To help us gain clarity on the matter, we have as our guest Amitabh Chandra, the Malcolm Wiener Professor of Public Policy at the Harvard Kennedy School of Government and the Henry and Allison McCance Professor of Business Administration and the Harvard Business School. He is among the best decorated healthcare economists alive, having received the highest awards in the field. He is an elected member of the National Academy of Medicine, a member of the Congressional Budget Office panel of health advisors, and a research associate at the National Bureau of Economic Research.
Professor Chandra has published seminal papers in the most highly ranked journals of economics and medicine. His research has been featured in The New York Times, The Washington Post, CNN, Newsweek, and on National Public Radio and has testified to the US Senate on matters of healthcare policy.
For decades, the academic cardiology community has focused its attention on pharmacological interventions to prevent heart disease. Our guest is an accomplished clinician-scientist who tells us his personal story that led him from the lab bench to becoming interested in dietary interventions and in the ketogenic diet in particular.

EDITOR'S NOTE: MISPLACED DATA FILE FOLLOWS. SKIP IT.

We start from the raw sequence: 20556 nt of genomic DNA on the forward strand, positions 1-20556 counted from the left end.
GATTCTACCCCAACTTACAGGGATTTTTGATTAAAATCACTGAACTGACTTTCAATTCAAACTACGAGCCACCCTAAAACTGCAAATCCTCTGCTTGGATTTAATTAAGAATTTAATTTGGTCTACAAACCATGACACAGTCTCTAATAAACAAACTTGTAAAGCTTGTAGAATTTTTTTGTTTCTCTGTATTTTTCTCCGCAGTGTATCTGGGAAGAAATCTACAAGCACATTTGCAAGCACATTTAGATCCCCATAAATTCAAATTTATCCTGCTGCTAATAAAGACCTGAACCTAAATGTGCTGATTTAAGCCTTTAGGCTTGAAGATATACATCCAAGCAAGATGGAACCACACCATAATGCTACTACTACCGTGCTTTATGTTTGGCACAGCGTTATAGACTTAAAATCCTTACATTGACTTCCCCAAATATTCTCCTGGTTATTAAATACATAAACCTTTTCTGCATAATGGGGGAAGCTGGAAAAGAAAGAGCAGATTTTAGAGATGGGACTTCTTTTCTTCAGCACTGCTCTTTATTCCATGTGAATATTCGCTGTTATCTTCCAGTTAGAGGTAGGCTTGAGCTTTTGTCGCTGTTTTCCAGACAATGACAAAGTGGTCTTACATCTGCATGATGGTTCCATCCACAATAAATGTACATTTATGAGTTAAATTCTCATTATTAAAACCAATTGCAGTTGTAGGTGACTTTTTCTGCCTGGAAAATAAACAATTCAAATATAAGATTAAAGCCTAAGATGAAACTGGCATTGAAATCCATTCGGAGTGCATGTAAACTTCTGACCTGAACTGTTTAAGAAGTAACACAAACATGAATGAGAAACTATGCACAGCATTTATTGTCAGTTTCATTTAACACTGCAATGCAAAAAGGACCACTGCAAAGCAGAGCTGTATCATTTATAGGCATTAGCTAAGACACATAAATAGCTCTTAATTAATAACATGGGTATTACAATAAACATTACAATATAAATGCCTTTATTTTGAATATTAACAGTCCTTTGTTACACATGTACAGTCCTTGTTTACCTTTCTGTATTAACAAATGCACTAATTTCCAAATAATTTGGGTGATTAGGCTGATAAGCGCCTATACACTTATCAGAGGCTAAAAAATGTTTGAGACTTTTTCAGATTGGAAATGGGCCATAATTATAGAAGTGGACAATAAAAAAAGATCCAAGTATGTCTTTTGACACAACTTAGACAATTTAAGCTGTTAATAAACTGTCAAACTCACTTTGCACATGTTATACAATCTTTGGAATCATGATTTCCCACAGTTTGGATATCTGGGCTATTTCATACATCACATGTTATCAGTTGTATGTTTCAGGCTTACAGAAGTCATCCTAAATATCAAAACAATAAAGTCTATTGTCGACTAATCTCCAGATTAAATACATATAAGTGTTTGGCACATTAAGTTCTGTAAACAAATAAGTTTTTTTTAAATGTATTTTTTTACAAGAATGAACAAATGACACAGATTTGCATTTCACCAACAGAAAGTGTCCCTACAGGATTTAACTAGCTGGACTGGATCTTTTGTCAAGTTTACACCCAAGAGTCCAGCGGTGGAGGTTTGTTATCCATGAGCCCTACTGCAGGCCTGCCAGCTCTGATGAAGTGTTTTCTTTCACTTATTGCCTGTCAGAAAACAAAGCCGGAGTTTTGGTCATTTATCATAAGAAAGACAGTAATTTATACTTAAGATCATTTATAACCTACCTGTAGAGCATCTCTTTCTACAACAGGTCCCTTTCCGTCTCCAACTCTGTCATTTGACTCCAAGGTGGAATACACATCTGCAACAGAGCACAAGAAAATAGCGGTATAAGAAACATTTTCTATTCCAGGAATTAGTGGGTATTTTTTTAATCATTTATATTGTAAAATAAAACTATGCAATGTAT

Dr. Weiss is Associate Professor of Medicine at the University of California San Francisco. He has a stellar academic pedigree, having received his MD degree from Johns Hopkins Medical School, where he also trained as part of his internship and residency. He completed his fellowship in cardiology at UCSF and has had an illustrious career as a basic science investigator at UCSF, studying the relationship between heart disease and metabolism. He is also the co-founder of a start up company, Keyto, to help people measure their blood ketone levels in real time as part of a diet management program.